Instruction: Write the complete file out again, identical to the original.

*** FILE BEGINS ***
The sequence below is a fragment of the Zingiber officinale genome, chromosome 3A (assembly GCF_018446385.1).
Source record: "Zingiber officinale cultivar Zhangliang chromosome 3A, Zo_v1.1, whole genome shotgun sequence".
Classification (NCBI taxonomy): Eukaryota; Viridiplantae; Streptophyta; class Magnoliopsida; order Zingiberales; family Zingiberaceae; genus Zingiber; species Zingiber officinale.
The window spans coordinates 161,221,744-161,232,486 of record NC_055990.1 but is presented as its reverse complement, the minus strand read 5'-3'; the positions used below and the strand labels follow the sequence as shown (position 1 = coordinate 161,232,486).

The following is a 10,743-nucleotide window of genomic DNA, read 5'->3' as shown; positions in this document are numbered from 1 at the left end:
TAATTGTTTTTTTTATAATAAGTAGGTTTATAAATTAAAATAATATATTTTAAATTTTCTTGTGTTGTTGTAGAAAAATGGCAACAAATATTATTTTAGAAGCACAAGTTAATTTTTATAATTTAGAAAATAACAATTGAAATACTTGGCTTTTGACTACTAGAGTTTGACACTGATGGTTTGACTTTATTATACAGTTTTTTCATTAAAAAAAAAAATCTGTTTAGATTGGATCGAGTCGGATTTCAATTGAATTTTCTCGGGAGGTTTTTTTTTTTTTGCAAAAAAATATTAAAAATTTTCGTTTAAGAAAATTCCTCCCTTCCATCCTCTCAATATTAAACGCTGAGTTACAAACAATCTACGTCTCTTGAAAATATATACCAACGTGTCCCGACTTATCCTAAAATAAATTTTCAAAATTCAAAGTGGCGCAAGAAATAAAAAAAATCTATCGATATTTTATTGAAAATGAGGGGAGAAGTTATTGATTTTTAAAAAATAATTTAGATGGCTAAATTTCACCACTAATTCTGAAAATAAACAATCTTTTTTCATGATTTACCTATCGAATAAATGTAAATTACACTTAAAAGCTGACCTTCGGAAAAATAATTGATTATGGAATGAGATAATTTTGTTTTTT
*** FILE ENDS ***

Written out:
The sequence below is a fragment of the Zingiber officinale genome, chromosome 3A (assembly GCF_018446385.1).
Source record: "Zingiber officinale cultivar Zhangliang chromosome 3A, Zo_v1.1, whole genome shotgun sequence".
Classification (NCBI taxonomy): Eukaryota; Viridiplantae; Streptophyta; class Magnoliopsida; order Zingiberales; family Zingiberaceae; genus Zingiber; species Zingiber officinale.
The window spans coordinates 161,221,744-161,232,486 of record NC_055990.1 but is presented as its reverse complement, the minus strand read 5'-3'; the positions used below and the strand labels follow the sequence as shown (position 1 = coordinate 161,232,486).

The following is a 10,743-nucleotide window of genomic DNA, read 5'->3' as shown; positions in this document are numbered from 1 at the left end:
TAATTGTTTTTTTTATAATAAGTAGGTTTATAAATTAAAATAATATATTTTAAATTTTCTTGTGTTGTTGTAGAAAAATGGCAACAAATATTATTTTAGAAGCACAAGTTAATTTTTATAATTTAGAAAATAACAATTGAAATACTTGGCTTTTGACTACTAGAGTTTGACACTGATGGTTTGACTTTATTATACAGTTTTTTCATTAAAAAAAAAAATCTGTTTAGATTGGATCGAGTCGGATTTCAATTGAATTTTCTCGGGAGGTTTTTTTTTTTTTGCAAAAAAATATTAAAAATTTTCGTTTAAGAAAATTCCTCCCTTCCATCCTCTCAATATTAAACGCTGAGTTACAAACAATCTACGTCTCTTGAAAATATATACCAACGTGTCCCGACTTATCCTAAAATAAATTTTCAAAATTCAAAGTGGCGCAAGAAATAAAAAAAATCTATCGATATTTTATTGAAAATGAGGGGAGAAGTTATTGATTTTTAAAAAATAATTTAGATGGCTAAATTTCACCACTAATTCTGAAAATAAACAATCTTTTTTCATGATTTACCTATCGAATAAATGTAAATTACACTTAAAAGCTGACCTTCGGAAAAATAATTGATTATGGAATGAGATAATTTTGTTTTTT